Business Profile: Charles Gravett Law Office

When one thinks of lawyers they often think of men and women wearing suits and ties, using sophisticated language, catching our attention and demonstrating the acquisition of knowledge that can only come from years of studying the laws that allow our society to flourish and maintain order in light of the chaos of current events.

When you are encountered with unfortunate circumstances in your life that can lead to civil or criminal accusations, knowing that, as a U.S. citizen, you are entitled to have a lawyer represent you, even if you are not financially able to do so, you can put to rest a portion of anxiety you have about the situation.

A public defender is the term given to lawyers assigned to those not at liberty to hire a lawyer of their choosing. Although well-trained, a public defender is assigned to defendants of different crimes and there exists a possibility that, despite efforts to establish a positive connection with a public defender, there can be apprehensions about getting things done if that connection is never established.

A lawyer is someone who fights for your freedom, fights for you to be proven innocent and has the power to impact the remainder of your life in a positive or negative way. Of course, the degree to which this happens depends on what you are accused of. Are you a suspect in a murder case or did you commit mail fraud? Or is it somewhere in between? Is the case a civil matter or highly criminal? Where you fall on the spectrum of accusation determines your sentencing, which can greatly impact your life.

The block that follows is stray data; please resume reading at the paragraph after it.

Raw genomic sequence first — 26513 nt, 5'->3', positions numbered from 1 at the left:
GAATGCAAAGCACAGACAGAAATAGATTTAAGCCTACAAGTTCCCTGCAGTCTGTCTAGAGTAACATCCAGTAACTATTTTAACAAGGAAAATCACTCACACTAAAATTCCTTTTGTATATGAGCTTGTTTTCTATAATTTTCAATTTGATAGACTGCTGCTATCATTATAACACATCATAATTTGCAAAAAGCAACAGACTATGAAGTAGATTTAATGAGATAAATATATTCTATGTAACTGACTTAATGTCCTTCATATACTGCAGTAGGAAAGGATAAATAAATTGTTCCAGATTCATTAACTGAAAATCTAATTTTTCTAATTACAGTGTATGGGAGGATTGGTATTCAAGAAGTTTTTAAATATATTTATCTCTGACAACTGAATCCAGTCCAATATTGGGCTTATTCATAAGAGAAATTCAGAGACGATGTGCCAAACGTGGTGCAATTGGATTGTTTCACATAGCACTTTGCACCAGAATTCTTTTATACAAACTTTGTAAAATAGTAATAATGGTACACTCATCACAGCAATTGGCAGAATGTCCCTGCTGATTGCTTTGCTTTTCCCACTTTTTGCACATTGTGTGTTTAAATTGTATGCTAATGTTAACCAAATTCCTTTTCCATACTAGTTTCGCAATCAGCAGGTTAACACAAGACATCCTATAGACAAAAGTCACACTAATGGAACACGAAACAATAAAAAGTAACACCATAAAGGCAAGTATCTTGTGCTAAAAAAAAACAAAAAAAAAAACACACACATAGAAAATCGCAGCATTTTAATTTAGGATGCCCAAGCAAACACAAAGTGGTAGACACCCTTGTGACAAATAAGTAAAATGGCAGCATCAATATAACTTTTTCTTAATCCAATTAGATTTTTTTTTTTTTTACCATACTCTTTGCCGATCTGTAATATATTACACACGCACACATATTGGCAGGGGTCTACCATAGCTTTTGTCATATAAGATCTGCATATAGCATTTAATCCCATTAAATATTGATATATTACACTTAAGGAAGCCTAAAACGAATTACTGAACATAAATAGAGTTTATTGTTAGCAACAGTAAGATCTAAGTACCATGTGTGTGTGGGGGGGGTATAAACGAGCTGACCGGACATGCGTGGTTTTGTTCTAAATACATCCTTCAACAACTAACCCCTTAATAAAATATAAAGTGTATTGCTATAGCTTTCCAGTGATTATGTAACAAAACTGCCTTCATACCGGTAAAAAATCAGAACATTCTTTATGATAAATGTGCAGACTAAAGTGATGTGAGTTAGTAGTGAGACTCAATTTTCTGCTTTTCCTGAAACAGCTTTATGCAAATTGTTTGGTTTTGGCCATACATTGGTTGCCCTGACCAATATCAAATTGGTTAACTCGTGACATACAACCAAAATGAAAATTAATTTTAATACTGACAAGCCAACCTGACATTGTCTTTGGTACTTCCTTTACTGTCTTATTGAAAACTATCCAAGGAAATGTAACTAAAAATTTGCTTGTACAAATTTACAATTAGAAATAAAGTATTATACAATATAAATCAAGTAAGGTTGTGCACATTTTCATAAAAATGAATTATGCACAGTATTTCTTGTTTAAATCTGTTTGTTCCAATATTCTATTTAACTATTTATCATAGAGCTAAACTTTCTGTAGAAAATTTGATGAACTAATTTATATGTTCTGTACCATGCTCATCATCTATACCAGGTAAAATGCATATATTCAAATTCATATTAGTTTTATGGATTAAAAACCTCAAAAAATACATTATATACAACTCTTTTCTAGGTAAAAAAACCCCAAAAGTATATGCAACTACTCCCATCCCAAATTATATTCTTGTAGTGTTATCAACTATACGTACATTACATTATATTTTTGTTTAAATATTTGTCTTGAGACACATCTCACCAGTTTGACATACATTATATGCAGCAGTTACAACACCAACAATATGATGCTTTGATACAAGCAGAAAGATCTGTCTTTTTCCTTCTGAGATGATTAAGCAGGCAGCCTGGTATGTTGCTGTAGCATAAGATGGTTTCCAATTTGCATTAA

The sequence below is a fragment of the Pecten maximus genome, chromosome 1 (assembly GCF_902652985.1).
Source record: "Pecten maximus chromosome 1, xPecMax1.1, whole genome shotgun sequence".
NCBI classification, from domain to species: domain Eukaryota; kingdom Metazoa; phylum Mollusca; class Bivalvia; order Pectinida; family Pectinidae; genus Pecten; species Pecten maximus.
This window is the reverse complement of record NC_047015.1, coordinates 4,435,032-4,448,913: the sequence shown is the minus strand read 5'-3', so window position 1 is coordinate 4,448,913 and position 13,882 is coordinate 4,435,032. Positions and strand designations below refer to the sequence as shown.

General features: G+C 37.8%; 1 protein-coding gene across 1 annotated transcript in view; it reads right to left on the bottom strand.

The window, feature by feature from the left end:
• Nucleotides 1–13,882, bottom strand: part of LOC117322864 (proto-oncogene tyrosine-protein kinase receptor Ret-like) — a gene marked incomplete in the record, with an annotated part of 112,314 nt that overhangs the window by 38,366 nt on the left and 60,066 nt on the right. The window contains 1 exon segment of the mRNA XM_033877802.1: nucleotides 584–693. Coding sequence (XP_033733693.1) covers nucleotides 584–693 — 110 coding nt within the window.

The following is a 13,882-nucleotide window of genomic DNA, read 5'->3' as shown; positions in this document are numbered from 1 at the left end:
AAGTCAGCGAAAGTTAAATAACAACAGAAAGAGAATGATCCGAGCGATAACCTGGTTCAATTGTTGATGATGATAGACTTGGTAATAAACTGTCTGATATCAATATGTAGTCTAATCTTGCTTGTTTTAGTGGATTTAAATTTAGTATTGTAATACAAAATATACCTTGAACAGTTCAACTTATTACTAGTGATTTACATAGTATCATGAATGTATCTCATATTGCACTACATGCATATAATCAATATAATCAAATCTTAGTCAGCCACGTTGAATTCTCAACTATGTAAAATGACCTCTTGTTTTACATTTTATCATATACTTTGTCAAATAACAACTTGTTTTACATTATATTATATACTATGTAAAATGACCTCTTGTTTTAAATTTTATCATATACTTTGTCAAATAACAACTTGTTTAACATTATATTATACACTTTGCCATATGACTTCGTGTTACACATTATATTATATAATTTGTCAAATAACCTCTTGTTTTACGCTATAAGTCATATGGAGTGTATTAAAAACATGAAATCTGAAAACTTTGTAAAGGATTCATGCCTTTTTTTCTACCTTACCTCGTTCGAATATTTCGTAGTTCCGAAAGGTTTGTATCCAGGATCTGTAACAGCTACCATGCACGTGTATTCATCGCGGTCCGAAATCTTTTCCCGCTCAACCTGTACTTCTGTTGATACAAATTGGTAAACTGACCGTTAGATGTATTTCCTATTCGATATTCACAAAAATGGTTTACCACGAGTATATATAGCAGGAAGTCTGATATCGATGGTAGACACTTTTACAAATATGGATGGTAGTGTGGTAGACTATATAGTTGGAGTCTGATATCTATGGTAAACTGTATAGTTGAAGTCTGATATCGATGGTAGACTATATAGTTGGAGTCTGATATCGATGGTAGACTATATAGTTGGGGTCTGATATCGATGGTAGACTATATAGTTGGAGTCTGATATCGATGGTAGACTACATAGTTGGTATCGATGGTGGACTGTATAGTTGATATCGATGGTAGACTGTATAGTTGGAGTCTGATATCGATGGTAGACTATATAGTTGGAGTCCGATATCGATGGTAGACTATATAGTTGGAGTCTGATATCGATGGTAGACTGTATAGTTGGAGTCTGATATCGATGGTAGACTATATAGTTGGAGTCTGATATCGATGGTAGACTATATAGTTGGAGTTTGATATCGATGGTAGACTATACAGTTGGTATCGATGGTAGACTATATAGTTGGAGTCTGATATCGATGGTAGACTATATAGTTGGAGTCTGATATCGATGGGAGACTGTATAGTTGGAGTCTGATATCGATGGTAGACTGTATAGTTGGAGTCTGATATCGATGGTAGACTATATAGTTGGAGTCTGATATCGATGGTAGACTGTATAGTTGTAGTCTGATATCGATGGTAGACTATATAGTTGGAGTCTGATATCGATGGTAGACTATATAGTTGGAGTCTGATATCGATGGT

Even a year in a federal or state prison can have adverse effects on the psychological state of an individual. Prisons in the United States are overcrowded and violent in nature. According to an essay by social psychologist Craig Haney, entitled “The Psychological Impact of Incarceration,” the U.S. rate of imprisonment dramatically increased between 1975 and 1995, primarily because of changes in policy and “not the result of increases in crime rates or the population in general.”

Haney continued to state that the number of incarcerations in the U.S. remained stable for the 50-year period between 1925 and 1975 where the amount was “just around 125 persons incarcerated in prisons and jails per 100,000 persons in the population.” After this time the number of incarcerated individuals soared to “an unprecedented 600 per 100,000.”

This increase, based mainly in policy changes over time, is a U.S. phenomenon. International statistics of the same nature have not had as drastic of an increase. Haney wrote that “by the early 1990s, the United States incarcerated more persons per capita than any other nation in the modern world, and it has retained that dubious distinction nearly every year since.”